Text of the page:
I never used to be able to stomach Light Crusader. So, recently, I went back to see if it was as bad as I remembered. I was surprised by the amount of enjoyment to be had in the game. The plot premise is simple but sets up an awesome dungeon experience, the magic system that’s thrown in is fun to use, and the whole thing is creatively made. Unfortunately, you’re given a few problems from the start. The game is played from an isometric view point. Sometimes such a viewpoint is very well-handled, and other times it’s not. In Light Crusader, it’s not terrible, but it can make moving very awkward. Even worse is the jumping, which requires very precise positioning, and there are times in the game when you have to complete a very simple jumping exercise that can take up to fifteen minutes or more. Also, when fighting enemies the hit detection is a bit sloppy. To add insult to injury, the plot advances very minimally and not at all for a certain amount of time. Despite that though, Light Crusader is worth playing. The plot is interesting despite being minimal. The dungeon, despite its irritations, is fun to wander around in, and the game is just generally well-made. The music in particular is superb. So, if you can get over the wasted potential and the flaws, you still have a pretty enjoyable package.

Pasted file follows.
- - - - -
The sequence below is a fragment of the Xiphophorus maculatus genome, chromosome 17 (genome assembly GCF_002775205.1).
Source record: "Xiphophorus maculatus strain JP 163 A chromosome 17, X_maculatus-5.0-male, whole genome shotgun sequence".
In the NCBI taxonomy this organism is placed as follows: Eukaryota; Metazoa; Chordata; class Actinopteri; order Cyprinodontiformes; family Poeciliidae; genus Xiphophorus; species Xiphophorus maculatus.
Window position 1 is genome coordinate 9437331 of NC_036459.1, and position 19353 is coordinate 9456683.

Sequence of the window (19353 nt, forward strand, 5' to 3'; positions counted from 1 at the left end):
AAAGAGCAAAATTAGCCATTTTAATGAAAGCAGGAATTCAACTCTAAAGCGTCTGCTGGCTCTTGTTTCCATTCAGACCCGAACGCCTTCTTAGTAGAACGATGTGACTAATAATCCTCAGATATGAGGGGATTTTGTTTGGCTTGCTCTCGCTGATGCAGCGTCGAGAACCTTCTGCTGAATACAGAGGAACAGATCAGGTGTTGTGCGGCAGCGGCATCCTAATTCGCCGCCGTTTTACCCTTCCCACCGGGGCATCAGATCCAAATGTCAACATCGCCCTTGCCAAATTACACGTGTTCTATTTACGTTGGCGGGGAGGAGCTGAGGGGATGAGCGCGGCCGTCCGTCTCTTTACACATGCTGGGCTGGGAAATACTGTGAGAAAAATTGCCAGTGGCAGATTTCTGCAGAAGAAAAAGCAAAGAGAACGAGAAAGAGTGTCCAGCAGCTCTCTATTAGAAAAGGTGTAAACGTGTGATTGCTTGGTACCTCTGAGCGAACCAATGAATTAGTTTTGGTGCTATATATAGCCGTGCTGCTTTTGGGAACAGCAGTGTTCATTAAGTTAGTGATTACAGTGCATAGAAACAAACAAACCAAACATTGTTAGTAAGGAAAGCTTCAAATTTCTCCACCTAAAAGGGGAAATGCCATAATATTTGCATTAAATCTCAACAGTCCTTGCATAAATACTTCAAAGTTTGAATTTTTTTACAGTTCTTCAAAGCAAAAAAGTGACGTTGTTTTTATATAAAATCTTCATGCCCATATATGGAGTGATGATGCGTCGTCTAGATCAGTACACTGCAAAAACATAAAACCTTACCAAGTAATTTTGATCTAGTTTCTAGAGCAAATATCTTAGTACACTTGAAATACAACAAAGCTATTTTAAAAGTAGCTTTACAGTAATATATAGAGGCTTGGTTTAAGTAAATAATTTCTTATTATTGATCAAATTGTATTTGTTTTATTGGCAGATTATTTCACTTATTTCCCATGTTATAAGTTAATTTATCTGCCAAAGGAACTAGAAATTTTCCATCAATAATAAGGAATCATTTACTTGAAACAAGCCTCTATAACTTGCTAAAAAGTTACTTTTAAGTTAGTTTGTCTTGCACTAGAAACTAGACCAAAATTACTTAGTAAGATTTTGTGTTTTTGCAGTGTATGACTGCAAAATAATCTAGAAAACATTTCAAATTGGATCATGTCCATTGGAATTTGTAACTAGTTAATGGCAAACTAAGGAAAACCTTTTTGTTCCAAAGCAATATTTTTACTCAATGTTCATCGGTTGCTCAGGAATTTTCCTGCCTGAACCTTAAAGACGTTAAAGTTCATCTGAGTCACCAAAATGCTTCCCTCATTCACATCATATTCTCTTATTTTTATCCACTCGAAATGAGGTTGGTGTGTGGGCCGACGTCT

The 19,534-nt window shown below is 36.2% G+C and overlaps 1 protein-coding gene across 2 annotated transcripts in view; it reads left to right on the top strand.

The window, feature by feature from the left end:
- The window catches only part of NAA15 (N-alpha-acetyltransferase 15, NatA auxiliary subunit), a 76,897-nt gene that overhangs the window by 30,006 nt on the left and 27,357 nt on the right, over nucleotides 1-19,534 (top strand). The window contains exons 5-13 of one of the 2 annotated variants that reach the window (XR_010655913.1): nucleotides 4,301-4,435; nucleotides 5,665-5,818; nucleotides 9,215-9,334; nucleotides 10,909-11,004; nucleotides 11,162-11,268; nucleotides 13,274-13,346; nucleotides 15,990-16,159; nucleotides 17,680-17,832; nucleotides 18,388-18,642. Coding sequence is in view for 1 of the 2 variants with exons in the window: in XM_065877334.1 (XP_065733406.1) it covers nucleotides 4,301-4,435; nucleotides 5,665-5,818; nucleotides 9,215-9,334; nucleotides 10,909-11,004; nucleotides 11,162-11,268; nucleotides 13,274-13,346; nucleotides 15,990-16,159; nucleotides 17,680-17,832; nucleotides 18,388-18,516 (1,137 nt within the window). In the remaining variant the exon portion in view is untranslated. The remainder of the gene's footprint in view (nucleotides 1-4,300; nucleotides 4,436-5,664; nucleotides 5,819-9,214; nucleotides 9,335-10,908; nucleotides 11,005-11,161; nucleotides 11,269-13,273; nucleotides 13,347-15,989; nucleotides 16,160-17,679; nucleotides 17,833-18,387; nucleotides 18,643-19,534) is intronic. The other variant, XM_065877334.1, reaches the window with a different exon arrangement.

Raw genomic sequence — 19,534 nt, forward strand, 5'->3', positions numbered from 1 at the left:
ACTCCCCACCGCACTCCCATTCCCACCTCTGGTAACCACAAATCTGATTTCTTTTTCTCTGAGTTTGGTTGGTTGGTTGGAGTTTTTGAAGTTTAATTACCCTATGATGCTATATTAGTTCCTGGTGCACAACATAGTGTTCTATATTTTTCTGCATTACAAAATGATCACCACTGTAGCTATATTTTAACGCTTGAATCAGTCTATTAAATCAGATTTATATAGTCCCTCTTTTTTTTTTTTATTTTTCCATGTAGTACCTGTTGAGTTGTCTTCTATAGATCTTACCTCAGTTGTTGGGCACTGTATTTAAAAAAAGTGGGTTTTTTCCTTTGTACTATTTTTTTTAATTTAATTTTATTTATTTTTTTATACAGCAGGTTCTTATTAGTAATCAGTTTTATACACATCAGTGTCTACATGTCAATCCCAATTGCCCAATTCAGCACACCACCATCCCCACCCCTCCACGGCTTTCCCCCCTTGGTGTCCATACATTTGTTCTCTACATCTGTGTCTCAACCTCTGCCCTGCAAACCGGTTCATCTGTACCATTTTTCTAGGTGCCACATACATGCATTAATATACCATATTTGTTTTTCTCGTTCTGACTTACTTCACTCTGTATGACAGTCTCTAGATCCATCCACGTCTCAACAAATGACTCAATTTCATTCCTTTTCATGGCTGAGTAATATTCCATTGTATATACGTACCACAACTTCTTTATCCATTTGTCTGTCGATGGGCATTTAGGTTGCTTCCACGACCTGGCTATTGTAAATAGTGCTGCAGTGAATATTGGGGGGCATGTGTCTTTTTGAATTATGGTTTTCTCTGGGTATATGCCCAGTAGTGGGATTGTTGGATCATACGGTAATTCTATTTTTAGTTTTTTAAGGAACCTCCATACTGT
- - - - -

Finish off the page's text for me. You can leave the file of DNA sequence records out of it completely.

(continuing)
Panic! By Matt Frey